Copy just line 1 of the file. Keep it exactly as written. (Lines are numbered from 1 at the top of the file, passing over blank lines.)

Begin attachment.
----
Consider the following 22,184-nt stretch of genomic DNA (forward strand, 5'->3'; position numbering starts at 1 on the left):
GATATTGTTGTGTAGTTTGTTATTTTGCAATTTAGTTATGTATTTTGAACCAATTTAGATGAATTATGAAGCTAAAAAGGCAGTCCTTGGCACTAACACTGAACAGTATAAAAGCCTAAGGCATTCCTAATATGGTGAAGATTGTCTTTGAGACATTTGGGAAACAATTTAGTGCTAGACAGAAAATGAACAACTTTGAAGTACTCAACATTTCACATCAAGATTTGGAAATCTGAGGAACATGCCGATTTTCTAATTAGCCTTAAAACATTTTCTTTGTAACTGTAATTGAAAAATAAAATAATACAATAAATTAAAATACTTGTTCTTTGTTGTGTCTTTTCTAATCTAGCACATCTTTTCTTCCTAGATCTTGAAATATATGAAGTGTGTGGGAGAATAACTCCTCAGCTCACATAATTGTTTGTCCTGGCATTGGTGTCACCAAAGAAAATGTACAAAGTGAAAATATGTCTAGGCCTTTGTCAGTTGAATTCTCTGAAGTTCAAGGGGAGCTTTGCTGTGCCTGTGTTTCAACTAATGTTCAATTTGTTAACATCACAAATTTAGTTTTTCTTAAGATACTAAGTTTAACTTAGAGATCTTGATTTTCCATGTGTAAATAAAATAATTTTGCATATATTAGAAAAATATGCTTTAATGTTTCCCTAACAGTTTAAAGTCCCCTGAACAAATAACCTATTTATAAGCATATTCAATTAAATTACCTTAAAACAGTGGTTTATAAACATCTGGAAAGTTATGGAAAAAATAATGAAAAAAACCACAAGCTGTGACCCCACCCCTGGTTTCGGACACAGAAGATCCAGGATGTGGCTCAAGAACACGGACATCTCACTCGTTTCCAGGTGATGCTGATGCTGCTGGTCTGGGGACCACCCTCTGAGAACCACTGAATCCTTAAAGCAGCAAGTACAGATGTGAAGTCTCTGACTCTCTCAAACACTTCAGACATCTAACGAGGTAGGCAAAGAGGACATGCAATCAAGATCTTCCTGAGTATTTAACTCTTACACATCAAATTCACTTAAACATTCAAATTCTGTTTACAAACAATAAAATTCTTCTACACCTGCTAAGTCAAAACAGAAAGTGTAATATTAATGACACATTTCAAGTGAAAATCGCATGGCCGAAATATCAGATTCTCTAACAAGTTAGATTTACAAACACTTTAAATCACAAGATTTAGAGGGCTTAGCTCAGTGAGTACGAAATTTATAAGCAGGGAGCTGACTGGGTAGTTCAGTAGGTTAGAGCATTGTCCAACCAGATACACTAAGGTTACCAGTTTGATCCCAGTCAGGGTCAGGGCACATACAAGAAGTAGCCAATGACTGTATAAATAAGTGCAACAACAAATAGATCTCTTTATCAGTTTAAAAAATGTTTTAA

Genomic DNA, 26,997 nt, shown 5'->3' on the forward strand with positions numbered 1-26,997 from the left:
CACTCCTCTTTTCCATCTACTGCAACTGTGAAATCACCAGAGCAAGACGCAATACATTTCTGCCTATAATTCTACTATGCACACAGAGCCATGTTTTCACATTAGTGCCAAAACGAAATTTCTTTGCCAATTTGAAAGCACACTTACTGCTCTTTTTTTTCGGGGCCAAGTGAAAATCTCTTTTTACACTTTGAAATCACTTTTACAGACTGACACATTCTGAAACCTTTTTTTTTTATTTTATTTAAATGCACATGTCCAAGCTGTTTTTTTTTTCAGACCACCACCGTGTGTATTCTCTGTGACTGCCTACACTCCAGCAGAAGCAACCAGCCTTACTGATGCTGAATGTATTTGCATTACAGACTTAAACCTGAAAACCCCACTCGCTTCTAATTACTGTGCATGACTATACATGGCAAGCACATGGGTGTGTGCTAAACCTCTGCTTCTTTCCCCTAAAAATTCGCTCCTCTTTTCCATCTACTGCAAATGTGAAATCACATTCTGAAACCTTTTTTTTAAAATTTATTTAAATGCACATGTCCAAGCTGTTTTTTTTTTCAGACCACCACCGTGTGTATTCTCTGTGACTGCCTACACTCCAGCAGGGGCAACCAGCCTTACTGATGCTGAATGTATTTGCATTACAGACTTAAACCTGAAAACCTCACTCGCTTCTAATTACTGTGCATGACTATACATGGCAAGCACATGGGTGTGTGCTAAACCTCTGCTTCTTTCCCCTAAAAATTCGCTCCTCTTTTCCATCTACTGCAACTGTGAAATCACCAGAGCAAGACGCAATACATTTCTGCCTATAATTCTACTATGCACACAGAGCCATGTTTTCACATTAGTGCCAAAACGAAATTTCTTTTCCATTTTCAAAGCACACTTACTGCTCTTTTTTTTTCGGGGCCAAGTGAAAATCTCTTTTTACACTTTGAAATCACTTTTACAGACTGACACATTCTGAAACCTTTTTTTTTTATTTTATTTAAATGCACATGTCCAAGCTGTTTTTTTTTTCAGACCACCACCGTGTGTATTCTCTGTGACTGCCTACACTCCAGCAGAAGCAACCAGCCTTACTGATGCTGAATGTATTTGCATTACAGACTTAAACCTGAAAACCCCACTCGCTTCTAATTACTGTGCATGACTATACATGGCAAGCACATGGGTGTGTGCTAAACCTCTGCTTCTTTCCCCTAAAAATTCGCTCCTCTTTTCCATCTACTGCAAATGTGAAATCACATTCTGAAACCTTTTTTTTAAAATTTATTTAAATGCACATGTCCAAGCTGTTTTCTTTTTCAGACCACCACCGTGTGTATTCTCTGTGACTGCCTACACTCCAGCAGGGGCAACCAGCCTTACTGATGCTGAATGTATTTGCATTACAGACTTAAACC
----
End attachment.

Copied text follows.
Consider the following 22,184-nt stretch of genomic DNA (forward strand, 5'->3'; position numbering starts at 1 on the left):